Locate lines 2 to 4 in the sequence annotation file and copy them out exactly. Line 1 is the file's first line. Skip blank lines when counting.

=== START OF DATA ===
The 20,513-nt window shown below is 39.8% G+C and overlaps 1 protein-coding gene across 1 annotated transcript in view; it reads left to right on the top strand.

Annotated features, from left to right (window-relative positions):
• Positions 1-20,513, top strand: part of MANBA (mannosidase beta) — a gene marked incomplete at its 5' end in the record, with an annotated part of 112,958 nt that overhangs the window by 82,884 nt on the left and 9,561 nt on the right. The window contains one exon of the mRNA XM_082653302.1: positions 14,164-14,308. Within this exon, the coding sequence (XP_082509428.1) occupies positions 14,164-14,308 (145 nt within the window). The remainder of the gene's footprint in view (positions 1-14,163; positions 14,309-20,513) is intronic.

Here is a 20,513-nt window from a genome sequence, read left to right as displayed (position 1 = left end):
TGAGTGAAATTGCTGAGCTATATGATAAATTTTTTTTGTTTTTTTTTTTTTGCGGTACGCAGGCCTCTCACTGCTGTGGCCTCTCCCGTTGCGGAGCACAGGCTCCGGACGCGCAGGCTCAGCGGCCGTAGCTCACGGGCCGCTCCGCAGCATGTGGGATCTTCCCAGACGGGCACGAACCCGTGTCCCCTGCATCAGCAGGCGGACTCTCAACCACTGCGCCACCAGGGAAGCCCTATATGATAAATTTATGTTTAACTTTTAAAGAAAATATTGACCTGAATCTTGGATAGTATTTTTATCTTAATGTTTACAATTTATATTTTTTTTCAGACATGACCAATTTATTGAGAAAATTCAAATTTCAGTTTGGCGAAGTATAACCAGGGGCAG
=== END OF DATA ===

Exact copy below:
Annotated features, from left to right (window-relative positions):
• Positions 1-20,513, top strand: part of MANBA (mannosidase beta) — a gene marked incomplete at its 5' end in the record, with an annotated part of 112,958 nt that overhangs the window by 82,884 nt on the left and 9,561 nt on the right. The window contains one exon of the mRNA XM_082653302.1: positions 14,164-14,308. Within this exon, the coding sequence (XP_082509428.1) occupies positions 14,164-14,308 (145 nt within the window). The remainder of the gene's footprint in view (positions 1-14,163; positions 14,309-20,513) is intronic.

Here is a 20,513-nt window from a genome sequence, read left to right as displayed (position 1 = left end):